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Demand Generation Metrics & Benchmarks

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Demand Generation Metrics

No plan survives contact with the real world without adjustments; and the same is true of your demand generation strategy. To run a successful demand gen program, you must be able to track and measure your performance so that your team may adjust as necessary. This article will help you identify critical metrics to analyze when running a demand generation campaign.

The table below identifies essential demand gen metrics to track. In addition to the definition of each metric, the table also provides a general benchmark so teams can contextualize their own campaigns.

Demand Generation Benchmarks & Metrics

Metric Definition Benchmark
ROI A high-level overview depicting the health of the campaign by comparing overall cost vs overall profit. Organic: 748%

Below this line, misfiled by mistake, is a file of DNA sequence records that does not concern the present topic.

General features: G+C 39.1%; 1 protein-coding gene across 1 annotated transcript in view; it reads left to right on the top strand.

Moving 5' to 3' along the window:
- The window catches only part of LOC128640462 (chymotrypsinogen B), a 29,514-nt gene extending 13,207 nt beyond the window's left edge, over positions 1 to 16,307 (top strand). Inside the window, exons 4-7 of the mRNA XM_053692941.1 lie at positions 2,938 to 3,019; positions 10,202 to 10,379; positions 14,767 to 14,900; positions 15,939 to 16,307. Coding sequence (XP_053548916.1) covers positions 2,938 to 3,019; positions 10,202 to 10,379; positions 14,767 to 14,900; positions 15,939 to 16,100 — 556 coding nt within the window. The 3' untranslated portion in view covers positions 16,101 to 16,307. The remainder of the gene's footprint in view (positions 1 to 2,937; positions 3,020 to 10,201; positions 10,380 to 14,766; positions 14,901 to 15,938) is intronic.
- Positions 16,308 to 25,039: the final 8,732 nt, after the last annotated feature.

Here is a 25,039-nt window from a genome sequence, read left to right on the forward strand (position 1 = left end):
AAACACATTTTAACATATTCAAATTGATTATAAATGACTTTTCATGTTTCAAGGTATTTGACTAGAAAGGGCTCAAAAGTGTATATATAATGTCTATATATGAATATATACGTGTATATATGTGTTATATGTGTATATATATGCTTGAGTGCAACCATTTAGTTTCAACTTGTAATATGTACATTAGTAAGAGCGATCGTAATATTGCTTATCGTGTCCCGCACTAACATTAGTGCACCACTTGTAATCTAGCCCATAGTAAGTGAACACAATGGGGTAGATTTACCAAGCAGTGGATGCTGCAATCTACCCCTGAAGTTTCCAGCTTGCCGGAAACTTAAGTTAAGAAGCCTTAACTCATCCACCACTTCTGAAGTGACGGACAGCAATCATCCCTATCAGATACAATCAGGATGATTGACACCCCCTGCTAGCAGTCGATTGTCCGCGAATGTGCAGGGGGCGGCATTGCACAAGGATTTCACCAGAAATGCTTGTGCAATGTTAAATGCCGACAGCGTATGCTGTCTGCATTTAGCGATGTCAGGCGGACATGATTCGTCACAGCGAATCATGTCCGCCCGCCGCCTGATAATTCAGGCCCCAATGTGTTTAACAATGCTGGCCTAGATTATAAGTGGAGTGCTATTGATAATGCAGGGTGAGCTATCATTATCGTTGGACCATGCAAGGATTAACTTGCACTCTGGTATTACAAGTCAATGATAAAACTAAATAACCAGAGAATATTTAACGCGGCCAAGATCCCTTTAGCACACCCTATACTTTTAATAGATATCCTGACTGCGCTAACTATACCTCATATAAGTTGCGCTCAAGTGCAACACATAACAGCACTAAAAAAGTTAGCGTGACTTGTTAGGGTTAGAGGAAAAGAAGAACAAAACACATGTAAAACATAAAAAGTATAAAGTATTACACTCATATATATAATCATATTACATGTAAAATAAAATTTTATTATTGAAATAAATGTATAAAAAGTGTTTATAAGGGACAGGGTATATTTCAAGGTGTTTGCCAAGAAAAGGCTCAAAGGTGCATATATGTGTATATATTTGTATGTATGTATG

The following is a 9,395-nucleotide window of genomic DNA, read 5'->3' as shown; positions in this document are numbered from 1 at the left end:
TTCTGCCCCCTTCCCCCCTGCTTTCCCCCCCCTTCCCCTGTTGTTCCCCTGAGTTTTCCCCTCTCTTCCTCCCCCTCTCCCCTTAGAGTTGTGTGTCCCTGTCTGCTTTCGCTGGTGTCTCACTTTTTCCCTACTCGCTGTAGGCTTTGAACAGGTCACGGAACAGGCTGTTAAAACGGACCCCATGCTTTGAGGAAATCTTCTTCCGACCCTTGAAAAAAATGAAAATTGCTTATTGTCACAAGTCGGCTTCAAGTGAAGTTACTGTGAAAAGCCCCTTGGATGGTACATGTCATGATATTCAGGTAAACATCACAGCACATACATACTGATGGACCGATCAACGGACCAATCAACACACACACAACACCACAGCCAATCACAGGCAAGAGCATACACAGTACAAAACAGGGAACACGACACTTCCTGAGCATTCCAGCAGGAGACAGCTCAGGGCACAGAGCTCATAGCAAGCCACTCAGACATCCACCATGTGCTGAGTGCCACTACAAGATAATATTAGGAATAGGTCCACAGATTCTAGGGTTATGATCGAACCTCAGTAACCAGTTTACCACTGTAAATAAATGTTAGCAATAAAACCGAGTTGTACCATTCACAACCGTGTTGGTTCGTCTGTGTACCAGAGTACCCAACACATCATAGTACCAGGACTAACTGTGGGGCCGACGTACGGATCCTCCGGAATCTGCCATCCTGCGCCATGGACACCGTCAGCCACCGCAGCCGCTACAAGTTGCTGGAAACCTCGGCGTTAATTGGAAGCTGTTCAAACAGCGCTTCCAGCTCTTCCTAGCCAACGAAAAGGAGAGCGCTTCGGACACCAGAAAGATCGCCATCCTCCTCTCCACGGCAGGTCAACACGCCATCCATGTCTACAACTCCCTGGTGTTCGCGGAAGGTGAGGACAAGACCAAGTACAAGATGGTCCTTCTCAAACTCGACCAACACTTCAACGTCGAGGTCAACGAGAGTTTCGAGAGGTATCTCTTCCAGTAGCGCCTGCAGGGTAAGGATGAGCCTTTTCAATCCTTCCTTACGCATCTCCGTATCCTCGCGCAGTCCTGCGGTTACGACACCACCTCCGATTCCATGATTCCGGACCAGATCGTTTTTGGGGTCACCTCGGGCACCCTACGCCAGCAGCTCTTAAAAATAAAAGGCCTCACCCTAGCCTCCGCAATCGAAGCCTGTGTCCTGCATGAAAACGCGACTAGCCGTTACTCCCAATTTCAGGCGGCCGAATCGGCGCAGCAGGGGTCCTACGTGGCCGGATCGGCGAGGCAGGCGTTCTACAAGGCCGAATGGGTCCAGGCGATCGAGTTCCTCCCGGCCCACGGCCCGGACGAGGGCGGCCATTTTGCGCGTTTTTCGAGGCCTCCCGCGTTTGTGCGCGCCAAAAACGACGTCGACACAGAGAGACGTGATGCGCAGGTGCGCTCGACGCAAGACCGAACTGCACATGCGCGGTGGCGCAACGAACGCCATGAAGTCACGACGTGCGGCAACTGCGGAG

Inorganic: 117%

Customer Acquisition Cost (CAC) The average cost of acquiring a single new customer. $644 (See Industry Benchmarks)
Customer Lifetime Value The total amount of money made from a customer over the course of their lifetime.  See Industry Benchmarks
Cost Per Lead (CPL) The cost of getting a prospective lead to leave their information for further contact. $393  (See Industry Benchmarks)
Total New MQLs The number of marketing qualified leads generated by a campaign over a specific period of time.  40% Increase Year over Year
Lead to Win Rate The percentage of leads that eventually convert into closed sales.  3.7%
Visitor to Lead Conversion Rate The percentage of visitors to the website that choose to leave their information for further contact.  2.2%

Demand Generation Success Metrics: ROI, CAC, and LTV

The three most important metrics for any demand gen campaign are Customer Lifetime Value,  Customer Acquisition Cost (CAC), and ROI. The first of these is the customer lifetime value (abbreviated both as LTV and CLV), which is calculated using the following formula: